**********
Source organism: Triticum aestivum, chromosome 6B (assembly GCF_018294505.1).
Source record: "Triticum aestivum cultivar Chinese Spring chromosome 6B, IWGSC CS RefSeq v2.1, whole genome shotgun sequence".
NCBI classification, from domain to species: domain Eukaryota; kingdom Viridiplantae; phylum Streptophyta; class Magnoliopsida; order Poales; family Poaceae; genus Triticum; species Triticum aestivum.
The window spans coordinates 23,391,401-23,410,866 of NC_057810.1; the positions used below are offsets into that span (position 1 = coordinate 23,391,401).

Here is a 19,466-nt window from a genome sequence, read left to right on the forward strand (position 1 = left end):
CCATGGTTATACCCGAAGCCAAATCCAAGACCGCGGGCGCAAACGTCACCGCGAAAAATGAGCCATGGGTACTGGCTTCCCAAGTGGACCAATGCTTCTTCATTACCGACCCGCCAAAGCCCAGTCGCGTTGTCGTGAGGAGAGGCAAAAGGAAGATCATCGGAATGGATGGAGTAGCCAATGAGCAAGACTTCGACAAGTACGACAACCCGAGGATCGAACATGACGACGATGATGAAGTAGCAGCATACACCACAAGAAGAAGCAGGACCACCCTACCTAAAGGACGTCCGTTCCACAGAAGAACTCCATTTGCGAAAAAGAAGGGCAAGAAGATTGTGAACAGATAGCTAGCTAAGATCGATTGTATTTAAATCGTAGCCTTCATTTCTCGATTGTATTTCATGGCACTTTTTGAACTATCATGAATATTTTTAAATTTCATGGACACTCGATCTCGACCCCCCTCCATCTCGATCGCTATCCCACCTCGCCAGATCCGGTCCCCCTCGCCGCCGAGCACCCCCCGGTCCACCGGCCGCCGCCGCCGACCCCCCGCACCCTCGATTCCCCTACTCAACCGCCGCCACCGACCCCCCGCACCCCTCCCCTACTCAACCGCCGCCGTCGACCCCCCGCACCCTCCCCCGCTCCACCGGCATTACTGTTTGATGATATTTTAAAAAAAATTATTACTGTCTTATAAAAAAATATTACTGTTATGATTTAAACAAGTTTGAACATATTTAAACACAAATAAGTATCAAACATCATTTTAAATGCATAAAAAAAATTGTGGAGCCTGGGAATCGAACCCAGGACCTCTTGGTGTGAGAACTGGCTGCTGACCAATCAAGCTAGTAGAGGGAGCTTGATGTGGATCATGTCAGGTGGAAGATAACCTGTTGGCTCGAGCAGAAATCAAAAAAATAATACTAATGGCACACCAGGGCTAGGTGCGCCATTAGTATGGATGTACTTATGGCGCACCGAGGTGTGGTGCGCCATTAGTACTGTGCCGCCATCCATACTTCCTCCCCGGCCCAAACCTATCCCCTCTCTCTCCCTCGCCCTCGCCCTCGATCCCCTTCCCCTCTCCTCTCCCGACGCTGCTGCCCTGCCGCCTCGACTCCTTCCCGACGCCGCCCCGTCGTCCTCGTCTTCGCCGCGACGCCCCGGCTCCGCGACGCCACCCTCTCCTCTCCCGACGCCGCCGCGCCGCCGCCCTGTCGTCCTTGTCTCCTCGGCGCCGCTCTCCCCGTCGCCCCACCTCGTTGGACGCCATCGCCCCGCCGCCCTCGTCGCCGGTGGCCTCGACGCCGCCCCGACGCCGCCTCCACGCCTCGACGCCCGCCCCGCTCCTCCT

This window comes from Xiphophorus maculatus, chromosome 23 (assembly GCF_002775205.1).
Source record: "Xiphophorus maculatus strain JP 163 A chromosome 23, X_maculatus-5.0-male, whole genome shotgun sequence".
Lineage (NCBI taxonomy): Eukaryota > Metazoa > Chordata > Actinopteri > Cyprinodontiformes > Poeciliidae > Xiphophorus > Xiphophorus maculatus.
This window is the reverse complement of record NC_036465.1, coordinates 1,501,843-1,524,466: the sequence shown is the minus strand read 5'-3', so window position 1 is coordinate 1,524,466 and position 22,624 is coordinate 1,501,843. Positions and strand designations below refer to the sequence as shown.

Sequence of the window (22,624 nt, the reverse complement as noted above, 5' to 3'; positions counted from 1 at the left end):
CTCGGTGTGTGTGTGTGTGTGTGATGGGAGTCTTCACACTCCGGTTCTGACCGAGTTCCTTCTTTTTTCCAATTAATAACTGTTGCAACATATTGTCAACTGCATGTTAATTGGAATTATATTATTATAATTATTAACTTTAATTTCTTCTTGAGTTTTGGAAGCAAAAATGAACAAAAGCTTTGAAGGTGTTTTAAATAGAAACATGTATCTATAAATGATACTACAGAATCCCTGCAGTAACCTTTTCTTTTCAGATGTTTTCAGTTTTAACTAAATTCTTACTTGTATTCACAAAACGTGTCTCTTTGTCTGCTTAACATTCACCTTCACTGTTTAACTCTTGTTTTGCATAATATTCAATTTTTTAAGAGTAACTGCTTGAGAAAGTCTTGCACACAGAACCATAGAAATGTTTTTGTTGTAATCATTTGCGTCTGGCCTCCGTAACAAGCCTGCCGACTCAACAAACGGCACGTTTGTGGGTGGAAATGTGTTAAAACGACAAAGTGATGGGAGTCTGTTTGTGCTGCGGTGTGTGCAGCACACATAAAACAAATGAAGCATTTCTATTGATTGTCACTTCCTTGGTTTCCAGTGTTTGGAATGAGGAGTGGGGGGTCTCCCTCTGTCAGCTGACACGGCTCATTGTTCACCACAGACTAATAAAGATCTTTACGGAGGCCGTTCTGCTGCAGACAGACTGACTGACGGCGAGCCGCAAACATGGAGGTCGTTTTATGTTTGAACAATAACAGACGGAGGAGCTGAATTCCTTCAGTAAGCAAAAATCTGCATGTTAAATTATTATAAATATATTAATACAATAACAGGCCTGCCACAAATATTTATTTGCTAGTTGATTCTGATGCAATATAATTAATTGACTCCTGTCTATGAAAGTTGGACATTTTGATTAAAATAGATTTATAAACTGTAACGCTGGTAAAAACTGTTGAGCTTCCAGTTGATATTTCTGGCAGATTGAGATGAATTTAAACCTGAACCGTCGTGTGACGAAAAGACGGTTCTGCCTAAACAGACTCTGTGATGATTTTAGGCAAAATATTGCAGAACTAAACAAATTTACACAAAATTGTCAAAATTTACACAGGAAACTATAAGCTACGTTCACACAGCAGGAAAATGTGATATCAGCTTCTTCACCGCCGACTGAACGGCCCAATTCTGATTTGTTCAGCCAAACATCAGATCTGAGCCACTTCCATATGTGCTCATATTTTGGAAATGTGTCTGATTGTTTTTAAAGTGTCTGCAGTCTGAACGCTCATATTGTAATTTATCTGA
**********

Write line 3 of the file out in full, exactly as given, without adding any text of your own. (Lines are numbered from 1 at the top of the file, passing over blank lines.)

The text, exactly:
NCBI classification, from domain to species: domain Eukaryota; kingdom Viridiplantae; phylum Streptophyta; class Magnoliopsida; order Poales; family Poaceae; genus Triticum; species Triticum aestivum.